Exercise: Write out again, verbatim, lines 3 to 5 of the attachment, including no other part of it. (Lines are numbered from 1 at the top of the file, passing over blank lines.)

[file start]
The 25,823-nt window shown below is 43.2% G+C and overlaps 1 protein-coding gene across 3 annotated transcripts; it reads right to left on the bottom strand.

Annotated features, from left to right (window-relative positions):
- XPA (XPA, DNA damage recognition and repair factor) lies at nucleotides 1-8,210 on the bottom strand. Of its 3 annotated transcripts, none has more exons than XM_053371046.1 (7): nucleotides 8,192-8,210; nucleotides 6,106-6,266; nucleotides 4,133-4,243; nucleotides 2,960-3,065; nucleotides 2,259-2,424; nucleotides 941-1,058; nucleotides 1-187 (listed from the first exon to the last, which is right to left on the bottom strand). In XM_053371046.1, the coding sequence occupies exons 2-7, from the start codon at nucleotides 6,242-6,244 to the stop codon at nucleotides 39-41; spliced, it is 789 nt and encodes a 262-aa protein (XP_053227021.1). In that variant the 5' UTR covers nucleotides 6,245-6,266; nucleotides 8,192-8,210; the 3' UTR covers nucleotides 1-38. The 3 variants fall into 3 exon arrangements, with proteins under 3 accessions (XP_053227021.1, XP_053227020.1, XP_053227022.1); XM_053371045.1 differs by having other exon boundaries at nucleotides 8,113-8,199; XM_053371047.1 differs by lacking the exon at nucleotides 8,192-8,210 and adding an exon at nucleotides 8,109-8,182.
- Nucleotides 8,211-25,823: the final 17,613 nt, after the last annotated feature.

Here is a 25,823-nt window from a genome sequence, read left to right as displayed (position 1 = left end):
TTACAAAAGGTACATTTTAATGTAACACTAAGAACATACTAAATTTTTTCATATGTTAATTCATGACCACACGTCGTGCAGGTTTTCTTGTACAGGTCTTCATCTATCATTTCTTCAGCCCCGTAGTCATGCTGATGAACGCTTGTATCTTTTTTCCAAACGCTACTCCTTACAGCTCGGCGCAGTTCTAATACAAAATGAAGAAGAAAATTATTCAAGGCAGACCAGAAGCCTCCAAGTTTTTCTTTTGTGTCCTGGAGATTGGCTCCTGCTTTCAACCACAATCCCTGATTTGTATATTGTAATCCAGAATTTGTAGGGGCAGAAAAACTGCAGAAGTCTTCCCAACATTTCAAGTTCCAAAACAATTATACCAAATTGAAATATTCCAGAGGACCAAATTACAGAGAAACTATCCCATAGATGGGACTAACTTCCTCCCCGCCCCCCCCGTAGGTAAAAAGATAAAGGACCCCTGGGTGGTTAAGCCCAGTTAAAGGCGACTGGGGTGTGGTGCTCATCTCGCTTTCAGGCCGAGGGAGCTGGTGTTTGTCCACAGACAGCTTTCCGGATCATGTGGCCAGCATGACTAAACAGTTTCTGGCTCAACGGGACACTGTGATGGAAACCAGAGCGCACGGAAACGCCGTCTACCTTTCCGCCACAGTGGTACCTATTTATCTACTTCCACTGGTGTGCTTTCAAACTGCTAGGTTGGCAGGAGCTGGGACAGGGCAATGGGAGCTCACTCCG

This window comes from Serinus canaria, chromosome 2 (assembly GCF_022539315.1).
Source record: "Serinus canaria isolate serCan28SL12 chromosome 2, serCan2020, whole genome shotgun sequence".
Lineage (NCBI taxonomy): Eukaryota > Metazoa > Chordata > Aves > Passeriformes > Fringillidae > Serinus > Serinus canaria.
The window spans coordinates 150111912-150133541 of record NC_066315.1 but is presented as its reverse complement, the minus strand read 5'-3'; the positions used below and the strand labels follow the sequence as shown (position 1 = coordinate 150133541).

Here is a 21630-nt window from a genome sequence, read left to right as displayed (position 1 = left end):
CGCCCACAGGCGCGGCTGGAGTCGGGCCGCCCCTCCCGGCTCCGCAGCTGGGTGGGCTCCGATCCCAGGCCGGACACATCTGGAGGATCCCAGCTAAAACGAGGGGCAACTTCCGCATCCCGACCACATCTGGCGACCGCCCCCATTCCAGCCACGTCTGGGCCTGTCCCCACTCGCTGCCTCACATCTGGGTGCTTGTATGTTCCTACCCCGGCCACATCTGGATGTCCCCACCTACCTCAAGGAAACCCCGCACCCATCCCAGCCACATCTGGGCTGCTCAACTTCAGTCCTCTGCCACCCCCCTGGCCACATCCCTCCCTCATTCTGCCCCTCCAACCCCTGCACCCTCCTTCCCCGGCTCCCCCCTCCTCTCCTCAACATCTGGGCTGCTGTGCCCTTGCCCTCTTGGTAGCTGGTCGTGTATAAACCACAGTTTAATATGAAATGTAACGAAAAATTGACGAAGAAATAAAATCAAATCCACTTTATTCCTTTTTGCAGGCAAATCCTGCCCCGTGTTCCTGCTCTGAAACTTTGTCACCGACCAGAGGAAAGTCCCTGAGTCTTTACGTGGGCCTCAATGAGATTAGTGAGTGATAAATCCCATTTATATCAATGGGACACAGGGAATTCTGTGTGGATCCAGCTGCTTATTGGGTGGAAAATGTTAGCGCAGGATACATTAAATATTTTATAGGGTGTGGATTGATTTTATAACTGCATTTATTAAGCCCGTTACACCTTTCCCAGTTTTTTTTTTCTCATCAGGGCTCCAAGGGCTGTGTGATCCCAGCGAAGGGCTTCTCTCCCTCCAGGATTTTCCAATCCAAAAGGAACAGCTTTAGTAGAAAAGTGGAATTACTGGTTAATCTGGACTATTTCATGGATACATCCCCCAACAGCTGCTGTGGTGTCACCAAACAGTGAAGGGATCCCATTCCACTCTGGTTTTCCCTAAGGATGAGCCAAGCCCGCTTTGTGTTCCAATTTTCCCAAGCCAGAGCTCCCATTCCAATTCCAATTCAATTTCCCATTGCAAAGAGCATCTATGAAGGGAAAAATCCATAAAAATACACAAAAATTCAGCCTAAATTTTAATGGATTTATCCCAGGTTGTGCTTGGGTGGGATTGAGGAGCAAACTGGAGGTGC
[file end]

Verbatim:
- XPA (XPA, DNA damage recognition and repair factor) lies at nucleotides 1-8,210 on the bottom strand. Of its 3 annotated transcripts, none has more exons than XM_053371046.1 (7): nucleotides 8,192-8,210; nucleotides 6,106-6,266; nucleotides 4,133-4,243; nucleotides 2,960-3,065; nucleotides 2,259-2,424; nucleotides 941-1,058; nucleotides 1-187 (listed from the first exon to the last, which is right to left on the bottom strand). In XM_053371046.1, the coding sequence occupies exons 2-7, from the start codon at nucleotides 6,242-6,244 to the stop codon at nucleotides 39-41; spliced, it is 789 nt and encodes a 262-aa protein (XP_053227021.1). In that variant the 5' UTR covers nucleotides 6,245-6,266; nucleotides 8,192-8,210; the 3' UTR covers nucleotides 1-38. The 3 variants fall into 3 exon arrangements, with proteins under 3 accessions (XP_053227021.1, XP_053227020.1, XP_053227022.1); XM_053371045.1 differs by having other exon boundaries at nucleotides 8,113-8,199; XM_053371047.1 differs by lacking the exon at nucleotides 8,192-8,210 and adding an exon at nucleotides 8,109-8,182.
- Nucleotides 8,211-25,823: the final 17,613 nt, after the last annotated feature.

Here is a 25,823-nt window from a genome sequence, read left to right as displayed (position 1 = left end):